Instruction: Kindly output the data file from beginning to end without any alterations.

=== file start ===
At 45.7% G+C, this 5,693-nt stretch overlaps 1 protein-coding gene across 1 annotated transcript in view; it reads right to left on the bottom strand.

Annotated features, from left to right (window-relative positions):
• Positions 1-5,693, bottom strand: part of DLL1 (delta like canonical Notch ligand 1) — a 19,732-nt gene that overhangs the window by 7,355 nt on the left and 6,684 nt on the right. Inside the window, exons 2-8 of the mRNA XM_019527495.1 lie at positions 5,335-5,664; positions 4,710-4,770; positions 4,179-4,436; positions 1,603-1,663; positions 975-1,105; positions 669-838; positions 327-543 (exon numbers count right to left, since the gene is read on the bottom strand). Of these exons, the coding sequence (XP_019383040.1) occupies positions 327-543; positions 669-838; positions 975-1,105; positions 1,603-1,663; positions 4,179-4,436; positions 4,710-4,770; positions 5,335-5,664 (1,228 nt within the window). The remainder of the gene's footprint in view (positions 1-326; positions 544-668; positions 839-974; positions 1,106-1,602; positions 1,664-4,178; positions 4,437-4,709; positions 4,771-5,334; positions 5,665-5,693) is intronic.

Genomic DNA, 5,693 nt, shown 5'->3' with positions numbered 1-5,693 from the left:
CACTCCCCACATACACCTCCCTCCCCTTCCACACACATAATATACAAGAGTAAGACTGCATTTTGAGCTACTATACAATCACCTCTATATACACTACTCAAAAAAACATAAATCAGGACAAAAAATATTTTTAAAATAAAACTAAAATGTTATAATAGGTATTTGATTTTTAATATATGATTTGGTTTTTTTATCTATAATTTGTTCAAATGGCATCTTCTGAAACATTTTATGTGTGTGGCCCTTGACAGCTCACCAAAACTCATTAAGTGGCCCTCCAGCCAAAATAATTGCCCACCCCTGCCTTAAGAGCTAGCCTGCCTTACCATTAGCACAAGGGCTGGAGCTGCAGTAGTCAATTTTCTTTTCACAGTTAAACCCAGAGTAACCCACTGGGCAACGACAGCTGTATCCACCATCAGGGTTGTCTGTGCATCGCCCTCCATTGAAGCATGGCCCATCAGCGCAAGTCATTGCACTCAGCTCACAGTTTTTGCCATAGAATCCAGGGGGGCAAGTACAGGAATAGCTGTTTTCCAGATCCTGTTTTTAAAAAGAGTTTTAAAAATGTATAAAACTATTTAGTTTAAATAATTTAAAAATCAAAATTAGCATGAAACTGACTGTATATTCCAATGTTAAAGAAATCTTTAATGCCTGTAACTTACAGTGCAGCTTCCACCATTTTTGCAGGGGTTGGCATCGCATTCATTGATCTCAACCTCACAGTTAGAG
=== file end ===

At 45.7% G+C, this 5,693-nt stretch overlaps 1 protein-coding gene across 1 annotated transcript in view; it reads right to left on the bottom strand.

Annotated features, from left to right (window-relative positions):
• Positions 1-5,693, bottom strand: part of DLL1 (delta like canonical Notch ligand 1) — a 19,732-nt gene that overhangs the window by 7,355 nt on the left and 6,684 nt on the right. Inside the window, exons 2-8 of the mRNA XM_019527495.1 lie at positions 5,335-5,664; positions 4,710-4,770; positions 4,179-4,436; positions 1,603-1,663; positions 975-1,105; positions 669-838; positions 327-543 (exon numbers count right to left, since the gene is read on the bottom strand). Of these exons, the coding sequence (XP_019383040.1) occupies positions 327-543; positions 669-838; positions 975-1,105; positions 1,603-1,663; positions 4,179-4,436; positions 4,710-4,770; positions 5,335-5,664 (1,228 nt within the window). The remainder of the gene's footprint in view (positions 1-326; positions 544-668; positions 839-974; positions 1,106-1,602; positions 1,664-4,178; positions 4,437-4,709; positions 4,771-5,334; positions 5,665-5,693) is intronic.

Genomic DNA, 5,693 nt, shown 5'->3' with positions numbered 1-5,693 from the left:
CACTCCCCACATACACCTCCCTCCCCTTCCACACACATAATATACAAGAGTAAGACTGCATTTTGAGCTACTATACAATCACCTCTATATACACTACTCAAAAAAACATAAATCAGGACAAAAAATATTTTTAAAATAAAACTAAAATGTTATAATAGGTATTTGATTTTTAATATATGATTTGGTTTTTTTATCTATAATTTGTTCAAATGGCATCTTCTGAAACATTTTATGTGTGTGGCCCTTGACAGCTCACCAAAACTCATTAAGTGGCCCTCCAGCCAAAATAATTGCCCACCCCTGCCTTAAGAGCTAGCCTGCCTTACCATTAGCACAAGGGCTGGAGCTGCAGTAGTCAATTTTCTTTTCACAGTTAAACCCAGAGTAACCCACTGGGCAACGACAGCTGTATCCACCATCAGGGTTGTCTGTGCATCGCCCTCCATTGAAGCATGGCCCATCAGCGCAAGTCATTGCACTCAGCTCACAGTTTTTGCCATAGAATCCAGGGGGGCAAGTACAGGAATAGCTGTTTTCCAGATCCTGTTTTTAAAAAGAGTTTTAAAAATGTATAAAACTATTTAGTTTAAATAATTTAAAAATCAAAATTAGCATGAAACTGACTGTATATTCCAATGTTAAAGAAATCTTTAATGCCTGTAACTTACAGTGCAGCTTCCACCATTTTTGCAGGGGTTGGCATCGCATTCATTGATCTCAACCTCACAGTTAGAG